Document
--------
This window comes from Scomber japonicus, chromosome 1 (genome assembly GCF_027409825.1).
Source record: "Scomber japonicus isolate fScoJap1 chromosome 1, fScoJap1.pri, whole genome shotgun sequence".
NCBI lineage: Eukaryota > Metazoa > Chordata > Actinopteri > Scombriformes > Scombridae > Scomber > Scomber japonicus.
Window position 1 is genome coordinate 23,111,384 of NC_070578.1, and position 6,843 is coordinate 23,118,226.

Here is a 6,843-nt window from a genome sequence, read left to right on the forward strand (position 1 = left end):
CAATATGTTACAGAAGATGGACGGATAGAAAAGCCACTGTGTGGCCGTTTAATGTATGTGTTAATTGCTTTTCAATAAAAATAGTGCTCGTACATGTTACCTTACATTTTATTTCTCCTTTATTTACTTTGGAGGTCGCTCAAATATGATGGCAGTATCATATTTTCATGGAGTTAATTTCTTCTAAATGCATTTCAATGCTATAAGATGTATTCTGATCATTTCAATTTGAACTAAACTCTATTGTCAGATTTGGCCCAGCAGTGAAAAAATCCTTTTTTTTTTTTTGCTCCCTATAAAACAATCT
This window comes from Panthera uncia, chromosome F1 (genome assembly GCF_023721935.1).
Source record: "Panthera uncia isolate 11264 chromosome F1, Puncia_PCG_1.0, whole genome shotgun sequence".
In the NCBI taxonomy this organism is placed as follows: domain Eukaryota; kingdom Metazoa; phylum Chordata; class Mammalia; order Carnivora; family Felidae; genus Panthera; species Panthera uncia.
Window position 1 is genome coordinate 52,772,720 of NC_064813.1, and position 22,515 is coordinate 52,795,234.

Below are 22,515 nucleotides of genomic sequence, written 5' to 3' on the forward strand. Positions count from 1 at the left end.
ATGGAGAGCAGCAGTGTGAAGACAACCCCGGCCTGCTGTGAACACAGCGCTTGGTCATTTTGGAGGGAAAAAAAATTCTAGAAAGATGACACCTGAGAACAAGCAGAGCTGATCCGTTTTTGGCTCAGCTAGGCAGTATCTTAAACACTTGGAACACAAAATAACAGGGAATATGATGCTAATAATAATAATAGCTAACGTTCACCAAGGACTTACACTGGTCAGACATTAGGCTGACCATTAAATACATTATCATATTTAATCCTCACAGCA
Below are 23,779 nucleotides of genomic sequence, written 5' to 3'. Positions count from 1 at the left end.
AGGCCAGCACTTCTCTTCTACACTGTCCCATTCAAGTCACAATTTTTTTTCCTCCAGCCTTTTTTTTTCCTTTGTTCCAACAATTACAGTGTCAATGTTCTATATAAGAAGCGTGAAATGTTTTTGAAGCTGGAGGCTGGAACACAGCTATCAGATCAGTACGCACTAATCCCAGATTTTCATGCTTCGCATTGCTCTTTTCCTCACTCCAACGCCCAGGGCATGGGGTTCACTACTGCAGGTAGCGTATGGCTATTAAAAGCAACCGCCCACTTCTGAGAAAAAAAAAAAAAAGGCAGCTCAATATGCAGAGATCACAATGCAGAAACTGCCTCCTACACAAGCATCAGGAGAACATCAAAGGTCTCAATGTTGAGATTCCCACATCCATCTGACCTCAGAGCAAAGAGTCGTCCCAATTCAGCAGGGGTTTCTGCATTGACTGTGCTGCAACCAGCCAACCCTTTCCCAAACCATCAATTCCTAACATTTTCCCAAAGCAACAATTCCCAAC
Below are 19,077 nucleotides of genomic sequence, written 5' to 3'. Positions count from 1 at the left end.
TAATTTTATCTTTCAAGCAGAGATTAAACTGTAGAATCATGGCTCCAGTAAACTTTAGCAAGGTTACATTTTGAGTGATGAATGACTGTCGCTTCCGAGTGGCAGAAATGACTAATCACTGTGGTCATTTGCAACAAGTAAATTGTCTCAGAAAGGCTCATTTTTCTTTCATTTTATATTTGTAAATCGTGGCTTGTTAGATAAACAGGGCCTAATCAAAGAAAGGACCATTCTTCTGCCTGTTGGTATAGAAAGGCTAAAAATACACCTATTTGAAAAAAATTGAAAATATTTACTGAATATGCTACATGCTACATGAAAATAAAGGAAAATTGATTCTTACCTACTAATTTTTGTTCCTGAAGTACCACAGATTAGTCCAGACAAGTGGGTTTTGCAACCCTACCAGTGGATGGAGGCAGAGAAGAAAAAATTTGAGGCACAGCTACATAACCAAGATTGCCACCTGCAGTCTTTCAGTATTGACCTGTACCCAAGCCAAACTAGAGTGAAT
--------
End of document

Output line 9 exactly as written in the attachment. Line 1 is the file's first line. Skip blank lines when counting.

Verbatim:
In the NCBI taxonomy this organism is placed as follows: domain Eukaryota; kingdom Metazoa; phylum Chordata; class Mammalia; order Carnivora; family Felidae; genus Panthera; species Panthera uncia.